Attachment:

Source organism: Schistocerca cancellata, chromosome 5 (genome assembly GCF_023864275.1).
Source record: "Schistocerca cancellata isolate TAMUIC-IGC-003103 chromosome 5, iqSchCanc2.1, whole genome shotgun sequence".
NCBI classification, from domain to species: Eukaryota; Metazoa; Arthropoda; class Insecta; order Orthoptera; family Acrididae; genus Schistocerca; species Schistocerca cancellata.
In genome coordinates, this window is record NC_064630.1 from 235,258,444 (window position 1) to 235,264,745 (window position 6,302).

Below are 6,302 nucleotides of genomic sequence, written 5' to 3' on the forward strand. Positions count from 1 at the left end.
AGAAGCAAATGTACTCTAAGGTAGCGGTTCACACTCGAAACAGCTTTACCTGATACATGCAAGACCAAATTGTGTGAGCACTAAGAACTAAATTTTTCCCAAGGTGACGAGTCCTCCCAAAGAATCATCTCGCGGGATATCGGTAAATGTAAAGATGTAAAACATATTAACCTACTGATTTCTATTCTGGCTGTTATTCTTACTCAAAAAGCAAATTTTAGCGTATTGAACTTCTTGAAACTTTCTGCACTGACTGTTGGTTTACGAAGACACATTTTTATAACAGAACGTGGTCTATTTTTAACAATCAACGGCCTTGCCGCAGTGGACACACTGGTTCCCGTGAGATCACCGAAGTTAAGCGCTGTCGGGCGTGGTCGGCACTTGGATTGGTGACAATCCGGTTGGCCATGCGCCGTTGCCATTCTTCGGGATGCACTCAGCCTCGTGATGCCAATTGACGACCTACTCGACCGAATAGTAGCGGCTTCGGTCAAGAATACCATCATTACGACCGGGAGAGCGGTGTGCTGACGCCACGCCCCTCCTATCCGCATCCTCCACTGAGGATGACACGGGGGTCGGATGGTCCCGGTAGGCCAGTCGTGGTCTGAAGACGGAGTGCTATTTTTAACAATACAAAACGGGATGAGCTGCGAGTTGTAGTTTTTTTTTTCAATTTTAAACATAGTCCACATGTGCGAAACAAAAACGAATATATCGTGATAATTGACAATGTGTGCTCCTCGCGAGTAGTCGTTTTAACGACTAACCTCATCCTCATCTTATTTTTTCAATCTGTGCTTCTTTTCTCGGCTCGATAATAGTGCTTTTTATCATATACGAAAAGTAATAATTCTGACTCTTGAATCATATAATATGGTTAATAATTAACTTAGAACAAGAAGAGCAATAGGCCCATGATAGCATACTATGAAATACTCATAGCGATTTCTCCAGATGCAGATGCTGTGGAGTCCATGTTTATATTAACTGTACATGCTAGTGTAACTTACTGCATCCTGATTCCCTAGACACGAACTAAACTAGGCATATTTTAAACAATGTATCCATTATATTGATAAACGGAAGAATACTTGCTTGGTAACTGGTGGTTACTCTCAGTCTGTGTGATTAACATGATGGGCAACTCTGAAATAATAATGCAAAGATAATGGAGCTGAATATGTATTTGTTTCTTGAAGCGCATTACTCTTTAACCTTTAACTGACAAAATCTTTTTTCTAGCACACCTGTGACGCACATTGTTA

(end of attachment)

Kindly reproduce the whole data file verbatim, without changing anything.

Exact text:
Source organism: Schistocerca cancellata, chromosome 5 (genome assembly GCF_023864275.1).
Source record: "Schistocerca cancellata isolate TAMUIC-IGC-003103 chromosome 5, iqSchCanc2.1, whole genome shotgun sequence".
NCBI classification, from domain to species: Eukaryota; Metazoa; Arthropoda; class Insecta; order Orthoptera; family Acrididae; genus Schistocerca; species Schistocerca cancellata.
In genome coordinates, this window is record NC_064630.1 from 235,258,444 (window position 1) to 235,264,745 (window position 6,302).

Below are 6,302 nucleotides of genomic sequence, written 5' to 3' on the forward strand. Positions count from 1 at the left end.
AGAAGCAAATGTACTCTAAGGTAGCGGTTCACACTCGAAACAGCTTTACCTGATACATGCAAGACCAAATTGTGTGAGCACTAAGAACTAAATTTTTCCCAAGGTGACGAGTCCTCCCAAAGAATCATCTCGCGGGATATCGGTAAATGTAAAGATGTAAAACATATTAACCTACTGATTTCTATTCTGGCTGTTATTCTTACTCAAAAAGCAAATTTTAGCGTATTGAACTTCTTGAAACTTTCTGCACTGACTGTTGGTTTACGAAGACACATTTTTATAACAGAACGTGGTCTATTTTTAACAATCAACGGCCTTGCCGCAGTGGACACACTGGTTCCCGTGAGATCACCGAAGTTAAGCGCTGTCGGGCGTGGTCGGCACTTGGATTGGTGACAATCCGGTTGGCCATGCGCCGTTGCCATTCTTCGGGATGCACTCAGCCTCGTGATGCCAATTGACGACCTACTCGACCGAATAGTAGCGGCTTCGGTCAAGAATACCATCATTACGACCGGGAGAGCGGTGTGCTGACGCCACGCCCCTCCTATCCGCATCCTCCACTGAGGATGACACGGGGGTCGGATGGTCCCGGTAGGCCAGTCGTGGTCTGAAGACGGAGTGCTATTTTTAACAATACAAAACGGGATGAGCTGCGAGTTGTAGTTTTTTTTTTCAATTTTAAACATAGTCCACATGTGCGAAACAAAAACGAATATATCGTGATAATTGACAATGTGTGCTCCTCGCGAGTAGTCGTTTTAACGACTAACCTCATCCTCATCTTATTTTTTCAATCTGTGCTTCTTTTCTCGGCTCGATAATAGTGCTTTTTATCATATACGAAAAGTAATAATTCTGACTCTTGAATCATATAATATGGTTAATAATTAACTTAGAACAAGAAGAGCAATAGGCCCATGATAGCATACTATGAAATACTCATAGCGATTTCTCCAGATGCAGATGCTGTGGAGTCCATGTTTATATTAACTGTACATGCTAGTGTAACTTACTGCATCCTGATTCCCTAGACACGAACTAAACTAGGCATATTTTAAACAATGTATCCATTATATTGATAAACGGAAGAATACTTGCTTGGTAACTGGTGGTTACTCTCAGTCTGTGTGATTAACATGATGGGCAACTCTGAAATAATAATGCAAAGATAATGGAGCTGAATATGTATTTGTTTCTTGAAGCGCATTACTCTTTAACCTTTAACTGACAAAATCTTTTTTCTAGCACACCTGTGACGCACATTGTTA